When I started this blog, I had someone tell me to give the advice I was looking for when I became a widow.
I was a proactive in my grief process. I joined the Hot, Young Widows Club (it’s a real club. I paid membership fees) approximately 5 hours after my husband passed away. Because I’m more of a planner, I wanted the road map of what to expect. Unfortunately, that map doesn’t exist.
Here’s a few things I can tell you:
- Surprisingly, you’re not alone. You might be the only widow in your family or friend group but there’s a whole bunch of us out here of all ages. There is also support outside of the widowhood community. I have three close friends that have buried the most important people in their life. Only one of them is a widow. They know the journey I’m on better than anyone. I belong to several widow support groups and did therapy for me and my daughter. It makes you feel validated.
- You will be busy. Life doesn’t calm down after the funeral. It’s a 2nd job when your spouse dies. And that’s just their affairs. Make a timeline and don’t try to do it all during your bereavement time. It takes 3-12 months or longer to finalize their affairs. Take a deep breath and handle one thing at a time.
- Be careful of the advice you take. Some of the most useless advice comes from those who mean well…. who could also be grieving. The AUDACITY of people will surprise you. It won’t be strangers either. People will say and do the most “what the…” things after your spouse dies. My favorite line will always be: “But did he give you permission?”. Cue eye roll.
- Find a routine that works for you, not for others. Your life changed. What worked before may not work now. I still receive a decent amount of criticism for changing how we operate day to day, but those people didn’t have to alter their life.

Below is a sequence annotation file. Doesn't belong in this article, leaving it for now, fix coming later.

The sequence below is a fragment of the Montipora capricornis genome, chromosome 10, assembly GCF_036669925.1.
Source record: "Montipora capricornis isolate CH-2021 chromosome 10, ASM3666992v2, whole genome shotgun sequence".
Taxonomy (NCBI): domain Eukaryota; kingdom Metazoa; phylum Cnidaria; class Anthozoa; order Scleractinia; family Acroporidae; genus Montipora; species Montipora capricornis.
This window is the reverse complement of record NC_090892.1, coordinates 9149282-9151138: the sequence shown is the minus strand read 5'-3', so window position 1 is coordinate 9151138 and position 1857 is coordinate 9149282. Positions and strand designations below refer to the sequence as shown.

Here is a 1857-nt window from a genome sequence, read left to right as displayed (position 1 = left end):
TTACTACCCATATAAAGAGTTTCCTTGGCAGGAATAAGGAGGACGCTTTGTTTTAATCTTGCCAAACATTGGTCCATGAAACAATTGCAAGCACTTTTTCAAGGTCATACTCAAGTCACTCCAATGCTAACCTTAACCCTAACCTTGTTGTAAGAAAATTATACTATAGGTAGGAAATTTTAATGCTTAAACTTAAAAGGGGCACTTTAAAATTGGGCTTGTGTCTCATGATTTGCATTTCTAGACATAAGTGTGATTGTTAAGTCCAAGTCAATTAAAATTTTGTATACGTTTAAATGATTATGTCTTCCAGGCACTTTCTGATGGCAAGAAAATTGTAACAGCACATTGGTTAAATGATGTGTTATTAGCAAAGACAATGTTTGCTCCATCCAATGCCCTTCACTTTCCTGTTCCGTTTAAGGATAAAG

- There is no timeline. This applies to grief, cleaning out the closet, dating, moving or anything you do from here on out.
- You can be angry, mad or hate your dead spouse. I know a lot of people who found out horrible secrets once their spouse passed. I get mad at my husband for just not being here. The worst part about this? You can ask them why all day long, but you will never get an answer back from them.
- When people ask, “What can I do to help you?” accept the right kind of help. I was not the best at telling people what they were doing was NOT helping me because I didn’t want to be ungrateful. Be specific in what kind of help you need or would like to have. This also applies to forms of counseling and therapy.
- You will experience more losses than just your spouse. It will come in for the form of income, property, and relationships just to name a few. Nothing can prepare you for any of these and you will add all this to your grief bucket.
You are doing your best after facing the worst loss anyone can imagine. Even when it feels like you don’t, you make your person proud every day. YOU GOT THIS!!
My husband died, slowly, from an infection in the heart. Due to many misdiagnosis and wrong medications. But the one part that I’m the most mad about is that when he was in the dentist office,and our dentist asked him if he wanted to premedicate, Matt said no. Even though he knew he had a heart murmur! He was 56.
This is a thought provoking writing. Every word true to the core. Thank you for the personal insight. (((Hugs))))